The Great Ocean Road runs for 243 kilometres between Torquay and Allansford on the south eastern coast of Victoria, Australia. It is heritage listed and is one of the worlds most scenic coastal drives.
We visited Mount Gambier, South Australia, which is famous for it’s Blue Lake that changes colour to a brilliant blue colour in November and remains that colour over the summer each year. Since we visited in winter, the colour was not the same vibrant blue, but it was still interesting to visit the lake which is formed in a crater, and you could definitely see the difference in colour between the blue lake and the lake in the adjoining valley.
The sinkhole was originally on a private property, where the Umpherston family developed the gardens in the 1880’s. Umpherston Sinkhole was once a cave formed through dissolution of limestone and the sinkhole was created when the top of the chamber collapsed downwards. Now the topsoil down on the floor of the cave forms the perfect environment for the sunken garden.
Mt. Gambier is built on the slopes of an inactive volcano and features several other sunken cave gardens as well as nearby attractions such as Tantanoola Caves with it’s pink dolomite caverns. The area is known as the limestone coast and many buildings are constructed from blocks of local limestone, which makes it a most attractive town.
We are just having a quick winter getaway and camped at Tailem Bend on the Murray River for a few nights. After a stunning sunset it was a bit chilly at night and we were pleased to have a campfire.
It is easy to make photos like this with a tripod, and around a 5 sec exposure at ISO200. I found I needed to focus manually on the spot where the sparkler-holding-person would stand.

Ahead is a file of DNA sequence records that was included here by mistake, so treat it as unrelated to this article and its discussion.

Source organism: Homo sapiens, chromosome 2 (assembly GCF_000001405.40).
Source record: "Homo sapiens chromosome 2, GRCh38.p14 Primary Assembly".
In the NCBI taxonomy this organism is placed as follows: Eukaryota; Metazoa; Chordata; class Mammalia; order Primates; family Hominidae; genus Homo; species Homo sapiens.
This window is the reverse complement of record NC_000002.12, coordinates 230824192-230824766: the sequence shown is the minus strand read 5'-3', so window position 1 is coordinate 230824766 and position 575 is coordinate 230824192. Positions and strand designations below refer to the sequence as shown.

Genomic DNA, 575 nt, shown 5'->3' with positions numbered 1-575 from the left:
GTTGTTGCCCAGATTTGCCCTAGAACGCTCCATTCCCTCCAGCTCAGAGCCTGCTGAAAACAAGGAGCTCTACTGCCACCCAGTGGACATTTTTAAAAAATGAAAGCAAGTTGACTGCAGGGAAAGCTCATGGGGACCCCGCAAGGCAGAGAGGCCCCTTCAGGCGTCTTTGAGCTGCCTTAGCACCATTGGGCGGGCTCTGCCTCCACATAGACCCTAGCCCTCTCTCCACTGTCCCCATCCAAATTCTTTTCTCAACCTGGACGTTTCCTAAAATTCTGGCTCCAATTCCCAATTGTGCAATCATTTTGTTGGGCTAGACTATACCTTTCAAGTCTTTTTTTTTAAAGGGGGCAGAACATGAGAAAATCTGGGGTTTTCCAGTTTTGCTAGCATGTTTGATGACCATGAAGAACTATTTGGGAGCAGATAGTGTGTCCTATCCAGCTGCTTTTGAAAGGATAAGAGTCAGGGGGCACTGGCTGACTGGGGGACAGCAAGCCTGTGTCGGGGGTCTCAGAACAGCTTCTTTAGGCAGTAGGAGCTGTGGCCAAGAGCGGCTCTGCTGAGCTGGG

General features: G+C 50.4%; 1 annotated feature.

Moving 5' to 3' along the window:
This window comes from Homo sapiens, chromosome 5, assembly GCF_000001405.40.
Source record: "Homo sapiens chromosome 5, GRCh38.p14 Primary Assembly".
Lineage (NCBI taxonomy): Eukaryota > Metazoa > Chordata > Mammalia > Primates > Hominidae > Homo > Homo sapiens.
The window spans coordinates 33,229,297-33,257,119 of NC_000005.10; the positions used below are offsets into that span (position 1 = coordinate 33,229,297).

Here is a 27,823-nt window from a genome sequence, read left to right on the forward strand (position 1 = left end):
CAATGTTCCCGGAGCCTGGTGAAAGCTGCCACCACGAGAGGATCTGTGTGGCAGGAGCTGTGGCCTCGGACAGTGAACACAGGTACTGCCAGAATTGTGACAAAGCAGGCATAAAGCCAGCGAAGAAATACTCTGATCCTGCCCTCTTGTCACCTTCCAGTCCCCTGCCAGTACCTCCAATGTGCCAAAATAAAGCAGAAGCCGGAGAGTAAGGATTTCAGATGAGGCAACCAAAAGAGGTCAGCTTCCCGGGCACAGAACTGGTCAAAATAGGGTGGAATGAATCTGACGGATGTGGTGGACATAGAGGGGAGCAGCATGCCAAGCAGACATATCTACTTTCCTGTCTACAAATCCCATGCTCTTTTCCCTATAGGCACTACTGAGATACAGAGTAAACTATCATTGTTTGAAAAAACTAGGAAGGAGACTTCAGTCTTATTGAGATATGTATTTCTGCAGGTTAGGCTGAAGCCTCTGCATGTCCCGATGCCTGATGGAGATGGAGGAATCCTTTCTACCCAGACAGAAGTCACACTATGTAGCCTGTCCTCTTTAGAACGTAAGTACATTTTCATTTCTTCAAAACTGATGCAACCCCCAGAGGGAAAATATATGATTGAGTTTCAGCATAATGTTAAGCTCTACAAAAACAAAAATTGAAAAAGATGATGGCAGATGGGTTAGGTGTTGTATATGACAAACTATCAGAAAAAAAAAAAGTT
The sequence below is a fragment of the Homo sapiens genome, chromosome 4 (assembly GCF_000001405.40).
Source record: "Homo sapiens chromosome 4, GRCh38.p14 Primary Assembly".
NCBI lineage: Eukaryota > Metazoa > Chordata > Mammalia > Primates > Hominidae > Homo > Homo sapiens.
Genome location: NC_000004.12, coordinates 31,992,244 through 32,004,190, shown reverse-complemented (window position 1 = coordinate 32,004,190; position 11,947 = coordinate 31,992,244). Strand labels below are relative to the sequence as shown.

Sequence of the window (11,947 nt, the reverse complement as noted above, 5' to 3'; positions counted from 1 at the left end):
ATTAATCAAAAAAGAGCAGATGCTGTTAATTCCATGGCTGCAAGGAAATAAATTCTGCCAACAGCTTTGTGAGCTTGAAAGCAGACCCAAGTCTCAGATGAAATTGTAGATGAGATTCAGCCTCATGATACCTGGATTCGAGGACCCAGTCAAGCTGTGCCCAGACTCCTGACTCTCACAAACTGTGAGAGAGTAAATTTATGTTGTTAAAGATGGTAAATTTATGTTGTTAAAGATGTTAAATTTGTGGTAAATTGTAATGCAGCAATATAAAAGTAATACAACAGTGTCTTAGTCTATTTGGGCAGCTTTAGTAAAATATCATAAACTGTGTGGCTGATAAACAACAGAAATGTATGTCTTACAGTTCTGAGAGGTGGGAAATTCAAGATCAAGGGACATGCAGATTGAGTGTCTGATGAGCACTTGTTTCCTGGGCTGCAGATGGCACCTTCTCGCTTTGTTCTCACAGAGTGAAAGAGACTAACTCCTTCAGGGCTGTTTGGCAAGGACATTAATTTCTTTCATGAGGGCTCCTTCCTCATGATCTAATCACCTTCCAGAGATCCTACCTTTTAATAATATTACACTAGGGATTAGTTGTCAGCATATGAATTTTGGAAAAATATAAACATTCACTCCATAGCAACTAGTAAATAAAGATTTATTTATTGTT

We finally made our way across to the east coast and to Maryborough which is a lovely town in which to spend a night. It has been quite a while since we stayed in a town! Being boaties, we opted to put our van next to the Marina on the Mary River for the night so that Peter could look at the boats; he has been missing his boat and the sea. Once we were set up, we went for a walk through the beautifully kept Queens Park, which is one of the oldest botanical parks in Australia. Nearby is the historic court house, and beside it …
And the sun sets after another busy day.
The longer we have been on the road (over two months now) the more we have come to realise the benefits of finding a decent free camp to set up for a day or two. We use WikiCamps to help us discover what places are suitable then choose according to location and comments from other users.
I have learned to recognise quite a few new birds on this trip, but nothing in comparison to one of our travelling companions who has photographed and identified over 80 species he hadn’t previously seen. It definitely helps to have a bird identification book along on the trip.
Lawn Hill National Park is in the remote Gulf region of northwestern Queensland. It is over 1800 kilometres north west of Brisbane, close to the border with the Northern Territory.
The emerald waters and lush vegetation of Lawn Hill Gorge form a beautiful oasis in the outback, attracting abundant wildlife and offering exceptional views, walks, canoeing and cultural sites.
Just along from here you need to lift the canoe out of the water and drag it over the rocks to access the upper gorge.
On our way to Lawn Hill National Park (Boodjamulla National Park) in the gulf region of north Queensland, we camped for the night on the banks of the Gregory River. This is a very remote area, but there were lots of people camping here. It is a beautiful river with crystal clear water which was flowing quite fast; it is spring fed and flows all year.
It is very easy to understand why this is such a popular place to camp. The only downside is that you need to be totally self sufficient to stay here, but if you are organised it is an awesome place to stay especially if you can set up right on the river bank.